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At the heart of general practice since 1960

I enjoy keeping top musicians in tune

Dr Elizabeth Nodder on her role with a leading orchestra helping players with their health problems

Musical GPs 'join the band' ran the picture caption way back in October 1989. Dr Ian James from the Royal Free Hospital was looking for GPs

to join the Association of Medical Advisers to British Orchestras (AMABO), for attachments with all the major British orchestras. As a part-time GP near Bournemouth who had played double bass earlier in life, I jumped at the chance. I was given the job almost a year later after an interview. Doctors are appointed by the British Performing Arts Medicine Trust (BPAMT), in conjunction with the orchestra's players and management.

When I joined the Bournemouth Symphony Orchestra I surveyed all the players and was surprised to find more than half admitted to performance-related anxiety and a third of string players had musculoskeletal problems that affected their playing at some time. Three-quarters said they suffered from back pain at times made worse by travelling in coaches, carrying heavy instruments or poor seating in peripheral venues.

More than a third admitted to drinking more than recommended levels and few took adequate exercise. Repetitive strain injury was a phrase bandied around a few years ago but this has largely been replaced by 'work-related upper limb disorder' ­ a better explanation.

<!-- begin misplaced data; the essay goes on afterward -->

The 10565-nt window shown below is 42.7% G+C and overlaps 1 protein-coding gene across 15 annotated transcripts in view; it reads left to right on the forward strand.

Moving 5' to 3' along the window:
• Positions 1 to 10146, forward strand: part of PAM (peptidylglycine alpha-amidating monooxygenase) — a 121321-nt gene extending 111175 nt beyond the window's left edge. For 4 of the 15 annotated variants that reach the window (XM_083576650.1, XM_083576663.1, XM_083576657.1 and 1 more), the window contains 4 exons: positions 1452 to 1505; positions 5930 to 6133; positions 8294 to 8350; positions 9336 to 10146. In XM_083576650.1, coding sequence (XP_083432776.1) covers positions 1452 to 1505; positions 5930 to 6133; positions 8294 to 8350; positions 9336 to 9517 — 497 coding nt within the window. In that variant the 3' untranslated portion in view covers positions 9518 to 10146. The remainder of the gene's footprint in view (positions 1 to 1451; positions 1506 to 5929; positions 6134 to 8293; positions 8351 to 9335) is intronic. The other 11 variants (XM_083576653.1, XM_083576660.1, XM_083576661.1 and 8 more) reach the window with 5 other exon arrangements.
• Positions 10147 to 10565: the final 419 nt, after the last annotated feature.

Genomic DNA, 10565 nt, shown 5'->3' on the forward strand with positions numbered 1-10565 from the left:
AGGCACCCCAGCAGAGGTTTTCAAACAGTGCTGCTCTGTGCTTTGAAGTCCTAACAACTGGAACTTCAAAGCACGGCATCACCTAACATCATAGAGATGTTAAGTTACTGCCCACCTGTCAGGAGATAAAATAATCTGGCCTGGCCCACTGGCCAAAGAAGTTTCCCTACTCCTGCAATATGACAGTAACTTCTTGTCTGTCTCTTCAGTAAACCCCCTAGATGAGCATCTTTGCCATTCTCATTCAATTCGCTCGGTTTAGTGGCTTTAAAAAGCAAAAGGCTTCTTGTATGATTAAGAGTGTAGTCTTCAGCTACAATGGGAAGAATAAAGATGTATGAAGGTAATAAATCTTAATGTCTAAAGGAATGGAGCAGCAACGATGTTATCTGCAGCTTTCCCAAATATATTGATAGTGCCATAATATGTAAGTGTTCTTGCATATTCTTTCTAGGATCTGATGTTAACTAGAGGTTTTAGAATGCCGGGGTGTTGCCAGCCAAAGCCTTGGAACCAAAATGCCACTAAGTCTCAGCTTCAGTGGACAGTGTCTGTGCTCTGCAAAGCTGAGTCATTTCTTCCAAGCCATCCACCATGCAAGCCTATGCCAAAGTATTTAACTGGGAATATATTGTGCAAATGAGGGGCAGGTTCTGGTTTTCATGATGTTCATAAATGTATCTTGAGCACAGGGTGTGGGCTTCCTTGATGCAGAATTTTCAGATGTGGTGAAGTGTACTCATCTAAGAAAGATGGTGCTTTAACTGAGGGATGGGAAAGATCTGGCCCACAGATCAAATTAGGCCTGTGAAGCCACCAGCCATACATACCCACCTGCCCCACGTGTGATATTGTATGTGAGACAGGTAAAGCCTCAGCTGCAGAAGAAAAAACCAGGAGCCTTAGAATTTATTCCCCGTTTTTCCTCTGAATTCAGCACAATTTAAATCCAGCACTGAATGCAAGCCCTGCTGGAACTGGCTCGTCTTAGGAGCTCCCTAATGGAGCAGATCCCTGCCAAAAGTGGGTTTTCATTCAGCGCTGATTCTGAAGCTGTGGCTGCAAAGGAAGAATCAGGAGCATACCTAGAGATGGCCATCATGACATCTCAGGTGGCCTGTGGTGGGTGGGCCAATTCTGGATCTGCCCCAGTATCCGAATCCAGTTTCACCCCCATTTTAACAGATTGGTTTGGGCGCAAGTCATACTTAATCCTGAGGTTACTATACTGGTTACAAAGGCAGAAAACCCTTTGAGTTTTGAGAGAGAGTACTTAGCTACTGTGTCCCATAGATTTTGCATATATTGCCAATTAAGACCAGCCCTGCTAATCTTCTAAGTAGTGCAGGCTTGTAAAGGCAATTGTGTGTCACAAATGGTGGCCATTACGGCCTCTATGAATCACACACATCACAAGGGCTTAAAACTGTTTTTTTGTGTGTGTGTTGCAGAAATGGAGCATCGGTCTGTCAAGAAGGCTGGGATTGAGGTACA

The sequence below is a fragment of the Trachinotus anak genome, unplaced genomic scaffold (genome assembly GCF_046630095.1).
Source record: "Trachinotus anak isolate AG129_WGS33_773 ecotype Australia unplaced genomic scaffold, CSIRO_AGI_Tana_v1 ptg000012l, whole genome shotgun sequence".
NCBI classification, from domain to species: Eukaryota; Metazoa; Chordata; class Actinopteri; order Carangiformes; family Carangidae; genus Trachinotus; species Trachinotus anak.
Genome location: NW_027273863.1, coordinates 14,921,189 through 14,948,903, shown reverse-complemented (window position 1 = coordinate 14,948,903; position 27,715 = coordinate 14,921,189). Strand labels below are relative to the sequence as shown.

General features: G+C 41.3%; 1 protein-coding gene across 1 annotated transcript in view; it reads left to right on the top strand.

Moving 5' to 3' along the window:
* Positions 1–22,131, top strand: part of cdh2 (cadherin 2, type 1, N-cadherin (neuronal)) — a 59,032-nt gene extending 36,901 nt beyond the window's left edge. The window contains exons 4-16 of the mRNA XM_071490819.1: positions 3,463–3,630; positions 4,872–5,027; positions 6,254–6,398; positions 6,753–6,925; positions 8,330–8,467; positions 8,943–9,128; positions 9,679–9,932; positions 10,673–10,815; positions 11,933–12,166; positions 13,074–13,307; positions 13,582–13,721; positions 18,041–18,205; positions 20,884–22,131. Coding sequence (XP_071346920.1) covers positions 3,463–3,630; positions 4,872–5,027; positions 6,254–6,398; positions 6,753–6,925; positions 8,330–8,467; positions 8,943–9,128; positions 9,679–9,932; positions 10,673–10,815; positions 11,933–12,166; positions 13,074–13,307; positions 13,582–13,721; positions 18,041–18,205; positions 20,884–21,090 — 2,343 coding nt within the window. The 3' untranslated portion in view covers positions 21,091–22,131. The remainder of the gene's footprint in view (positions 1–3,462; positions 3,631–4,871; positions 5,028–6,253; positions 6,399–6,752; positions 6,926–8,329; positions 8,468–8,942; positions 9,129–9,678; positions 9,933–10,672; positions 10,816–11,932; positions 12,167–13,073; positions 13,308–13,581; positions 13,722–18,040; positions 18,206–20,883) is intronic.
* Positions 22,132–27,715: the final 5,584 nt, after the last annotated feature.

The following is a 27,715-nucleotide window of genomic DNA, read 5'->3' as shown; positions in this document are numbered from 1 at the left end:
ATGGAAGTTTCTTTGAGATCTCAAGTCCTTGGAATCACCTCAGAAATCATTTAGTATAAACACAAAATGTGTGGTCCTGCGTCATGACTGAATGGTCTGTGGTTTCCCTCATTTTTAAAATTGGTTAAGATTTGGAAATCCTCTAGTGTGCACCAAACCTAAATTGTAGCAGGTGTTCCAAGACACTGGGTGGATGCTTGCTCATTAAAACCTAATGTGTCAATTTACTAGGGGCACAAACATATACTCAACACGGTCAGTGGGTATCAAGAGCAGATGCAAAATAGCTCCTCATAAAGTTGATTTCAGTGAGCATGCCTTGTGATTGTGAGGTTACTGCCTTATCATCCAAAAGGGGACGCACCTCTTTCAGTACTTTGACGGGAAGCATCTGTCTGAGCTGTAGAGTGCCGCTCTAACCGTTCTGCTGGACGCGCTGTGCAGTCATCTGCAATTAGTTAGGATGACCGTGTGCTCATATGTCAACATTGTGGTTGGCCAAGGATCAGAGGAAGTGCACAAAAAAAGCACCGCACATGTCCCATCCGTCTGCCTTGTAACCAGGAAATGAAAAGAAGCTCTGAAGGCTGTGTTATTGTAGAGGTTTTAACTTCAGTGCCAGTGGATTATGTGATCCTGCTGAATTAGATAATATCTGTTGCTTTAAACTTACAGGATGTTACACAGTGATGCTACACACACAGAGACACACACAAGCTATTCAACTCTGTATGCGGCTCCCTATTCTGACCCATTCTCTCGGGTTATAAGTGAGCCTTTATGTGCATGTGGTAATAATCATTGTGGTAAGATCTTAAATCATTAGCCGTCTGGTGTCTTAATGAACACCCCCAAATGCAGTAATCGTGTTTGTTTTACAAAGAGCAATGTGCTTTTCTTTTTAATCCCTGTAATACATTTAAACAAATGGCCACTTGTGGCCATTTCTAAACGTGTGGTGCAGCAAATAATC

I always ask players to bring their instruments. This allows me to enjoy snatches of wonderful playing and observe their posture and playing position. Performance-related anxiety can be helped by trying to teach coping strategies, occasional ?-blockers or in more serious cases referral to a psychologist.

The work is not onerous. I have about six to eight contacts a year. My role is not GP to the musicians, but to provide the time and contacts to deal with their playing-related problems and then liaise with their registered GPs.

In the early days before my second child I was lucky enough to be able to attend rehearsals once a fortnight and saw players either at work or at my home. Work was unpaid but tickets for concerts were readily available.

The British Association for Performing Arts Medicine provides the AMABO scheme and runs clinics for performers in London and Manchester. The association provides health awareness and injury prevention training. I have been a member since its inception more than a decade ago and have built a network of people who accept referral.

The network includes alternative therapists and a local rheumatologist who runs a dedicated musicians' clinic to speed up the service.

Each major orchestra has one or two doctors attached. AMABO doctors meet twice a year for training and to compare notes. We are currently planning a training programme to help educate budding musicians about their health and the importance of seeking help early before problems become too chronic.

We are also trying to extend the scheme to less well-known orchestras. Posts are honorary but we can ask for tickets to concerts at any time.

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